I'm seeing a lot of questions on here lately about the "transition" process going from padded, structured shoes to minimalist and barefoot. For those of you who've already posted that question you may have noticed a lot of answers saying "take the shoes off." Here's why so many of us say that:
How to transition with minimalist shoes
How to transition with no shoes at all
- Take it slow
- Increase your distance by a small % each week
- Read up on running form and watch videos on it really devoting time and attention to them
- Focus consciously on form with every run
- Go slower than you think you should
- If you push yourself too much you could end up with calf pain, top of the foot pain, achilles tendon pain and all kinds of pain
- How do you know you're pushing yourself too hard? Usually because you got one of the types of painful injuries above
- Rest up for weeks or even a month or more if you get any of those injuries (however long it takes) before trying again and repeat this whole list from scratch
Notice how much simpler the unshod method is. I'm terrible at knowing what "listen to your body" means for everything except unshod running because it can't be more obvious: your feet will sting if you're doing something wrong. It's crystal clear communication saying you're done running for the day.
- Run barefoot on concrete as far and as fast as you want
- If your form is off the skin underfoot will really hurt and force you to stop
- Next time run more gently on your feet so they don't hurt
The damage you could sustain going unshod will be quite literally skin-deep. Blisters heal remarkably fast underfoot (that's evolution for you). Your skin will force you to stop way before you're allowed to continue bad habits that over the long-term can cause worse damage further up the body.
You don't have to worry about going slow or keeping your miles low: the skin underfoot will instantly and perfectly limit you. Do you want to run more miles and faster? Learn how to be more gentle to that skin underfoot so it'll allow you to do that.
You don't need "tough feet" to do this. In fact, I always appreciate the opportunity in the spring to get a form refresher after a winter in shoes softening my feet. That extreme sensitivity will teach you more about fast, safe, efficient running form than any text description (this one included) or video. Your feet will get tougher over a long period of time. I'm talking a year or more. If you pound your feet hoping to "toughen them up" in a shorter timeframe you'll gain nothing but beat-up feet.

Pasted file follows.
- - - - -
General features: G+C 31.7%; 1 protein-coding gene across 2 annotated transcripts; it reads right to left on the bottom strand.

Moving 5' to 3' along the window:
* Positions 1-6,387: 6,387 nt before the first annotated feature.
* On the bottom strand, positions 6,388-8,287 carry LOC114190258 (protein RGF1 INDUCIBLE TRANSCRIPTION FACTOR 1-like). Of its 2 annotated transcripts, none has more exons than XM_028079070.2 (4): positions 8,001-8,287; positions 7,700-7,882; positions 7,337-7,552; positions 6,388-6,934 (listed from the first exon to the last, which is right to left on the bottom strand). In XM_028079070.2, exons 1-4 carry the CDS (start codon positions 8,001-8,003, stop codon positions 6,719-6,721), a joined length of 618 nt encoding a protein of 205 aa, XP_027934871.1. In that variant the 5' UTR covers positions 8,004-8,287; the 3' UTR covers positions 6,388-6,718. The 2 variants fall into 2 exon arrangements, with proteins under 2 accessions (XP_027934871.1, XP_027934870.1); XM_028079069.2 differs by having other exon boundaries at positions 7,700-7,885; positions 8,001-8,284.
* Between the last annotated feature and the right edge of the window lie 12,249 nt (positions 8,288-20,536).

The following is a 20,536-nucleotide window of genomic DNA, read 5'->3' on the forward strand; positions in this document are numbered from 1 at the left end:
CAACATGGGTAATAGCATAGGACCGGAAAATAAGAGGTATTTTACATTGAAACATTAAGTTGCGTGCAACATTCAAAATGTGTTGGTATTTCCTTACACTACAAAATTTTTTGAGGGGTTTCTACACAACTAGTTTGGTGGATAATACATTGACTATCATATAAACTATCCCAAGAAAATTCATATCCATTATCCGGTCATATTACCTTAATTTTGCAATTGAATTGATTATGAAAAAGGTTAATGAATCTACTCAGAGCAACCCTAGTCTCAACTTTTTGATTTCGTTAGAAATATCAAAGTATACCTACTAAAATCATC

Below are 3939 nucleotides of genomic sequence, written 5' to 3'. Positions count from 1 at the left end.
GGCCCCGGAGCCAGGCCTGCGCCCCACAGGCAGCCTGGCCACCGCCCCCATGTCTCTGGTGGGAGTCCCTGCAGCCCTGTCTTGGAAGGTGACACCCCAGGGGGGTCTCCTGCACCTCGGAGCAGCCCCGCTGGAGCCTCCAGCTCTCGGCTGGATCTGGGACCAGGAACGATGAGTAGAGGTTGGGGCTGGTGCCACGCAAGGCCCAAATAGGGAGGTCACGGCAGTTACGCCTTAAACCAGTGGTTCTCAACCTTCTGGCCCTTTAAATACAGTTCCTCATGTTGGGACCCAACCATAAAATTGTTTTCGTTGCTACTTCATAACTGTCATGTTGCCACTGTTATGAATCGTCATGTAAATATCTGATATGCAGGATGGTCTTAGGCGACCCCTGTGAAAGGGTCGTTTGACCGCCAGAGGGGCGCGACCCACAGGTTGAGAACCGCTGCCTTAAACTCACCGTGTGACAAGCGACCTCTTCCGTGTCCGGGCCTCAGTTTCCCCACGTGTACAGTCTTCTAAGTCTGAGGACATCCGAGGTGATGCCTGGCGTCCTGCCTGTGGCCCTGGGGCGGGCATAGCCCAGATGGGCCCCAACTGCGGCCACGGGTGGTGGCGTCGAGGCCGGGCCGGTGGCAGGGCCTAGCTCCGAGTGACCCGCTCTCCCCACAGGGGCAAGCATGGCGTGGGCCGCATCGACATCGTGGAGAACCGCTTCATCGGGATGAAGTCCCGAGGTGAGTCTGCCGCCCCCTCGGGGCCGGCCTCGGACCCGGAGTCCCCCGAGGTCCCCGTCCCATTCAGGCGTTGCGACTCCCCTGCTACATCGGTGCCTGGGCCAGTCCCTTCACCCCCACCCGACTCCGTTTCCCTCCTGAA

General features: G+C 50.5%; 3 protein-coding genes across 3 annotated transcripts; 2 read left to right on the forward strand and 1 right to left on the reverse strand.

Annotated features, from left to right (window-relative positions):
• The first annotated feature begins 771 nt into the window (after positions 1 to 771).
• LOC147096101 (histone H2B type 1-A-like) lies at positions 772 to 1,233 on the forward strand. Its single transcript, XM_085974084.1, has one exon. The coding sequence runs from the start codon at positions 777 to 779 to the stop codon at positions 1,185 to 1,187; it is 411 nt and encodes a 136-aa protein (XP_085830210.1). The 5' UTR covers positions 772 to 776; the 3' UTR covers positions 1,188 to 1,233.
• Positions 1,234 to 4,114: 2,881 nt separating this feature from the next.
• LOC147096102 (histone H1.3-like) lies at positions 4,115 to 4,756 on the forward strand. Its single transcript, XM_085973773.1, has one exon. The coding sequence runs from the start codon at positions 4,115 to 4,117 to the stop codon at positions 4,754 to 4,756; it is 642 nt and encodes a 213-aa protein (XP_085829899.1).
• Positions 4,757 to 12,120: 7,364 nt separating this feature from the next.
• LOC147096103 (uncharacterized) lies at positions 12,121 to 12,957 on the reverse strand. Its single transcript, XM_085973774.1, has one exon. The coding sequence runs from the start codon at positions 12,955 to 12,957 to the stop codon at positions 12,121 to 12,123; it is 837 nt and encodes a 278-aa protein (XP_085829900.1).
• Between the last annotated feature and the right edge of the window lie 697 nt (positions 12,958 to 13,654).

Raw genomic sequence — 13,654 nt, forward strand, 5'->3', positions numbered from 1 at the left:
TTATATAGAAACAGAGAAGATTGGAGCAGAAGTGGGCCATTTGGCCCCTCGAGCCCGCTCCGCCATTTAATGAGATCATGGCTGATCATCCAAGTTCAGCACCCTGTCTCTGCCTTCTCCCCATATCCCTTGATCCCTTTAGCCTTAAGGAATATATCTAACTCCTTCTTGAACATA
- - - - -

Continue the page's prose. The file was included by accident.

If you're able to run many miles on concrete totally barefoot without skin discomfort you will have learned how to run your best. It's that simple. There will be no doubt that you're running with optimal efficiency and safety. In any kind of shoes no matter how thin or flexible it's always guesswork. If I've been doing a lot of training both in footwear and unshod and feel like I might be developing an injury I switch to 100% unshod. It's now my "safe" mode because my skin will alert me immediately of damaging/inefficient movements like a canary in a coal mine.
This is also why I post a weekly Friday thread encouraging people who haven't gone unshod yet to try it. My main regret is I also "transitioned" using that first method in minimalist shoes. I wasn't getting injured as badly as I was in padded shoes but I was still getting injured and my running wasn't improving at all. Once I took off the shoes and learned how to be gentle with the ground focused on finesse not force the long miles unlocked. That's what I want for everybody else: to find those running cheat codes that allow you to go do long miles so effortlessly you'll wonder why you ever tried so hard in the past.
The best shoes to transition: no shoes.
Blog entry posted by trevize1138, May 22, 2020.
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